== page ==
|Volume III Number 4
|The Newsletter of
DEKAYE Consulting, Inc.
231 Oakview Avenue
New York States Governor, George Pataki, has signed legislation requiring HMOs and other managed care plans to pay provider claims in 45 days, or risk penalties and be required to pay interest as well. Responding to the public outcry, that was punctuated by a few HMOs failure to pay claims for extensive periods of time, caused providers and patients to vigorously complain to the States Attorney General.
While managed care is credited with cutting the cost of healthcare, it is also responsible for the growth in A/R. Although the States intervention will help place payers on notice, it is still up to individual providers, notably those within the patient accounts/business office/practice management function who must ensure the timeliness and accuracy of patient registration, billing and follow-up effort. The Admitting, Medical Records and Utilization Management departments also complement the efforts to collect and transmit accurate data.
Taking Preventive Action
Providers need to start by including more specific operational requirements in the contracts they sign with payers. Contract clauses that address the following points will be useful to improve the operational aspects of billing and collection.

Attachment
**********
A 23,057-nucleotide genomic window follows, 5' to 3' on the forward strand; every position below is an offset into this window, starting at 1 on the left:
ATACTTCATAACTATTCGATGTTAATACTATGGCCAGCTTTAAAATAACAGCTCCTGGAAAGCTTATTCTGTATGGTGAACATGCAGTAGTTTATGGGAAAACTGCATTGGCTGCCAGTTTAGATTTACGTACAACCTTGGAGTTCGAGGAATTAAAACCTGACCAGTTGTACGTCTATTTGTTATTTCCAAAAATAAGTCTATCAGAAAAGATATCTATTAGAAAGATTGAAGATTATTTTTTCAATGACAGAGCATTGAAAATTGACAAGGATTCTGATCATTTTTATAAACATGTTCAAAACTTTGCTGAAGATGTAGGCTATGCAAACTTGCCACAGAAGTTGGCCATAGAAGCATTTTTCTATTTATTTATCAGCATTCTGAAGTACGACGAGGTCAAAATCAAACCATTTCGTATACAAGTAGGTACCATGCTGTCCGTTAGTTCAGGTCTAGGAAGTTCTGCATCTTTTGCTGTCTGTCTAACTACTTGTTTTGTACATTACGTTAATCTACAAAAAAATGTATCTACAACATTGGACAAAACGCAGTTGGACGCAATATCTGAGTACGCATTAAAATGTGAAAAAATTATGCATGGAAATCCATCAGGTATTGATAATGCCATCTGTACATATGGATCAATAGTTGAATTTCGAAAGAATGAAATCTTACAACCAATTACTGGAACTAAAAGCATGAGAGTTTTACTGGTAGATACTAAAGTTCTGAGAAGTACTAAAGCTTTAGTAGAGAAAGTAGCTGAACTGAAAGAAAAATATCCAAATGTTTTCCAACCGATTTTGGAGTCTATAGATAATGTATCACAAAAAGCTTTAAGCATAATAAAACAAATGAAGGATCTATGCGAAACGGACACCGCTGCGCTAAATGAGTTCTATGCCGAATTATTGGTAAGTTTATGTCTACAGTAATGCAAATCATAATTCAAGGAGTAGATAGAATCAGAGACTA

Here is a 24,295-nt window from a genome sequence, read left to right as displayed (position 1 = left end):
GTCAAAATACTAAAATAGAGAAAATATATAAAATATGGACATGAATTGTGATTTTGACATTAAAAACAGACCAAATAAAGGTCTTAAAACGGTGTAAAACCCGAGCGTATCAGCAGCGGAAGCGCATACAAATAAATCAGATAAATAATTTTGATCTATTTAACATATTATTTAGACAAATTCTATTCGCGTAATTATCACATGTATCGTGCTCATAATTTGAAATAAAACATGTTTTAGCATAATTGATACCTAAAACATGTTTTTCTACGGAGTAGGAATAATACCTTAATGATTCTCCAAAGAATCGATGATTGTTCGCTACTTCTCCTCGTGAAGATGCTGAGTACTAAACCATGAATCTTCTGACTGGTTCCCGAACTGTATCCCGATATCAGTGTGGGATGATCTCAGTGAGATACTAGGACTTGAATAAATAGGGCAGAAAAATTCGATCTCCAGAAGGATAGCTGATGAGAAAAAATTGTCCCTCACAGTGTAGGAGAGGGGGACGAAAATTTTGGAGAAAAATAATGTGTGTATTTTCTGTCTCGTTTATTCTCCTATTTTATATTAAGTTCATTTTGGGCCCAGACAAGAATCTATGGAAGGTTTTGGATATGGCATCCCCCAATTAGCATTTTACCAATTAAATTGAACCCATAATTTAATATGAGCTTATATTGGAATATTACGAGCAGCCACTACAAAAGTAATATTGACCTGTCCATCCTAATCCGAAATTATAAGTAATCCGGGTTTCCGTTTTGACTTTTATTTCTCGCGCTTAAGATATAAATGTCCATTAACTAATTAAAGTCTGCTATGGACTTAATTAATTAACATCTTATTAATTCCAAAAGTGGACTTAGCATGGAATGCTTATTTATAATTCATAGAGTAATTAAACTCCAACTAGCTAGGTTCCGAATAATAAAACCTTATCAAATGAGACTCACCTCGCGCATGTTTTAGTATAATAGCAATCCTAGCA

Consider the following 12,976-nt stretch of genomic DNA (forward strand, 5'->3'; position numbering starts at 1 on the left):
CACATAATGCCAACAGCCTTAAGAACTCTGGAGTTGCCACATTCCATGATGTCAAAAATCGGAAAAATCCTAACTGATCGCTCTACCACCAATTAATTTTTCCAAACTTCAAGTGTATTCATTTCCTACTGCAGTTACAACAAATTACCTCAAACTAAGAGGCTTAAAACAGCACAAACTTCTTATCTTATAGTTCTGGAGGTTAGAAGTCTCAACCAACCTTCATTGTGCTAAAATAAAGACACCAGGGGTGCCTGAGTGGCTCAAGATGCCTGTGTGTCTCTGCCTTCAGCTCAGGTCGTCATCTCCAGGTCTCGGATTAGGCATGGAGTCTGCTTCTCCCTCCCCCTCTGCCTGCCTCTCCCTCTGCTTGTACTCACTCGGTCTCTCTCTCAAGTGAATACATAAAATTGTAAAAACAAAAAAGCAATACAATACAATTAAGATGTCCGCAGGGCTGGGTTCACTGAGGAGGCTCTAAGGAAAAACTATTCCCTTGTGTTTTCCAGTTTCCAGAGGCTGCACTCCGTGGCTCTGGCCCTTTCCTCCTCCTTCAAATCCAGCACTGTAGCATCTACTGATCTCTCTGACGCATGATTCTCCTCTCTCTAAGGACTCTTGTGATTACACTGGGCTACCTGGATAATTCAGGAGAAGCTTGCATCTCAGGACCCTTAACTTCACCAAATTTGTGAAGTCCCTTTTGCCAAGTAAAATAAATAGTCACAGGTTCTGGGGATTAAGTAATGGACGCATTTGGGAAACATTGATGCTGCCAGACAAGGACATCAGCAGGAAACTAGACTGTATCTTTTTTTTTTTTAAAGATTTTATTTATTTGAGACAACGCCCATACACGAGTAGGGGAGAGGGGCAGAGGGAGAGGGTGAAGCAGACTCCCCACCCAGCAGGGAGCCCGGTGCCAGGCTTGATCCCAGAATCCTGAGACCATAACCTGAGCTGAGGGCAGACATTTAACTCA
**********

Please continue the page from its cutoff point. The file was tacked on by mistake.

These three steps can help eliminate surprises. Since the need to sign these agreements is important as they have both market and revenue value, the inclusion of this clause and the raising of these issues should not delay contract signing. Although, it does place some real time constraints on those who must effect the operational aspects of the agreement--and rightfully so!
Ensuring Provider Readiness
Just as sure as there are new contracts signed, there are staff who are unaware that patients with new coverages will be calling for appointments, or who will appear in emergency situations. Here are just a few steps to ensure provider readiness:
The combination of effective pre-contract negotiation and inclusion of operational terms, and the internal readiness of a providers departments that comprise its cash flow cycle are important ingredients to ensure that managing your "Managed Care A/R" is not left to chance.
Emphasis on Education
Part Two of a Two-Part Series by Allan P. DeKaye, MBA, FHMA, President & CEO of DEKAYE Consulting, Inc.
Managing Accounts Receivable
Benefits of Electronic Transactions
With varying degrees of automation, physician practices may still be producing paper claim formats or computer generated paper. Although most larger practices and those with more advanced practice management systems have been taking advantage of electronic media claims submissions--both directly and via claims clearinghouses, smaller groups can also take advantage. With the growing emphasis by payers, especially government sponsored carriers, to require electronic claiming, many physicians have had to add system functionality to their current office system. Physicians should soon find that the conversion to electronic billing is an easily supported capability.